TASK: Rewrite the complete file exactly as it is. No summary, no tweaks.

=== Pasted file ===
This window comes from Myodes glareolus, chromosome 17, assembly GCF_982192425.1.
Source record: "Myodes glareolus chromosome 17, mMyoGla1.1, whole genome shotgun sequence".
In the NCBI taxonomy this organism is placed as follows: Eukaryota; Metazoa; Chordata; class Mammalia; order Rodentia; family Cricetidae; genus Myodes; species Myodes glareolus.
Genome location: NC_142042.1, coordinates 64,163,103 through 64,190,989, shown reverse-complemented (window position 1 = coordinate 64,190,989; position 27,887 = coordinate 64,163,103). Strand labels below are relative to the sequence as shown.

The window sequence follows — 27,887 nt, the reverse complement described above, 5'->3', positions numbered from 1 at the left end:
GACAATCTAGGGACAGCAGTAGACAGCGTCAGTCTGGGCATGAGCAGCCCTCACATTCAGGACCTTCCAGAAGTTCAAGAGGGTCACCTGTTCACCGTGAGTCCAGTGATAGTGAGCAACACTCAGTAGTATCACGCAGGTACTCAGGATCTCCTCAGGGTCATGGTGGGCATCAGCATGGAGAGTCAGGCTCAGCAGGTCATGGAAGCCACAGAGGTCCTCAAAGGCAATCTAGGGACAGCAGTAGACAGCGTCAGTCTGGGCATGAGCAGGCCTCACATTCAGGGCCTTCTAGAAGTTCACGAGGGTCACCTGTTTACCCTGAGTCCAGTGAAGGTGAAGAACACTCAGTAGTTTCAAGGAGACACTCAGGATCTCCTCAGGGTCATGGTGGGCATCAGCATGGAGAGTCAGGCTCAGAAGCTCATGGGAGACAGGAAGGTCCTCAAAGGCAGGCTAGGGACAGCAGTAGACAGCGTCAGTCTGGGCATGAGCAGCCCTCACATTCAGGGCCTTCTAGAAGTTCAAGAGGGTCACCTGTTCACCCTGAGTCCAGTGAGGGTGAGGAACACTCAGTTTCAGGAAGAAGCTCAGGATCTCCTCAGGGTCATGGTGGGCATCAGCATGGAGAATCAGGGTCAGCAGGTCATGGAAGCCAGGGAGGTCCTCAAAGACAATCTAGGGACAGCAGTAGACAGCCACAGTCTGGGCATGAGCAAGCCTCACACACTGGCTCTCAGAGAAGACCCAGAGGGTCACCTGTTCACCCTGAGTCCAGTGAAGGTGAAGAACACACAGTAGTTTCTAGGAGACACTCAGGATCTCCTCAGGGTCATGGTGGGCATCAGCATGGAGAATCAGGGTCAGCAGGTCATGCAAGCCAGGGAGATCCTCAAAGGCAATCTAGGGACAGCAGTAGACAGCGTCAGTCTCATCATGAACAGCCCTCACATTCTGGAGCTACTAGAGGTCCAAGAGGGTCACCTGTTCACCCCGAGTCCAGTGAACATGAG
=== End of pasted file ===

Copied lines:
This window comes from Myodes glareolus, chromosome 17, assembly GCF_982192425.1.
Source record: "Myodes glareolus chromosome 17, mMyoGla1.1, whole genome shotgun sequence".
In the NCBI taxonomy this organism is placed as follows: Eukaryota; Metazoa; Chordata; class Mammalia; order Rodentia; family Cricetidae; genus Myodes; species Myodes glareolus.
Genome location: NC_142042.1, coordinates 64,163,103 through 64,190,989, shown reverse-complemented (window position 1 = coordinate 64,190,989; position 27,887 = coordinate 64,163,103). Strand labels below are relative to the sequence as shown.

The window sequence follows — 27,887 nt, the reverse complement described above, 5'->3', positions numbered from 1 at the left end:
GACAATCTAGGGACAGCAGTAGACAGCGTCAGTCTGGGCATGAGCAGCCCTCACATTCAGGACCTTCCAGAAGTTCAAGAGGGTCACCTGTTCACCGTGAGTCCAGTGATAGTGAGCAACACTCAGTAGTATCACGCAGGTACTCAGGATCTCCTCAGGGTCATGGTGGGCATCAGCATGGAGAGTCAGGCTCAGCAGGTCATGGAAGCCACAGAGGTCCTCAAAGGCAATCTAGGGACAGCAGTAGACAGCGTCAGTCTGGGCATGAGCAGGCCTCACATTCAGGGCCTTCTAGAAGTTCACGAGGGTCACCTGTTTACCCTGAGTCCAGTGAAGGTGAAGAACACTCAGTAGTTTCAAGGAGACACTCAGGATCTCCTCAGGGTCATGGTGGGCATCAGCATGGAGAGTCAGGCTCAGAAGCTCATGGGAGACAGGAAGGTCCTCAAAGGCAGGCTAGGGACAGCAGTAGACAGCGTCAGTCTGGGCATGAGCAGCCCTCACATTCAGGGCCTTCTAGAAGTTCAAGAGGGTCACCTGTTCACCCTGAGTCCAGTGAGGGTGAGGAACACTCAGTTTCAGGAAGAAGCTCAGGATCTCCTCAGGGTCATGGTGGGCATCAGCATGGAGAATCAGGGTCAGCAGGTCATGGAAGCCAGGGAGGTCCTCAAAGACAATCTAGGGACAGCAGTAGACAGCCACAGTCTGGGCATGAGCAAGCCTCACACACTGGCTCTCAGAGAAGACCCAGAGGGTCACCTGTTCACCCTGAGTCCAGTGAAGGTGAAGAACACACAGTAGTTTCTAGGAGACACTCAGGATCTCCTCAGGGTCATGGTGGGCATCAGCATGGAGAATCAGGGTCAGCAGGTCATGCAAGCCAGGGAGATCCTCAAAGGCAATCTAGGGACAGCAGTAGACAGCGTCAGTCTCATCATGAACAGCCCTCACATTCTGGAGCTACTAGAGGTCCAAGAGGGTCACCTGTTCACCCCGAGTCCAGTGAACATGAG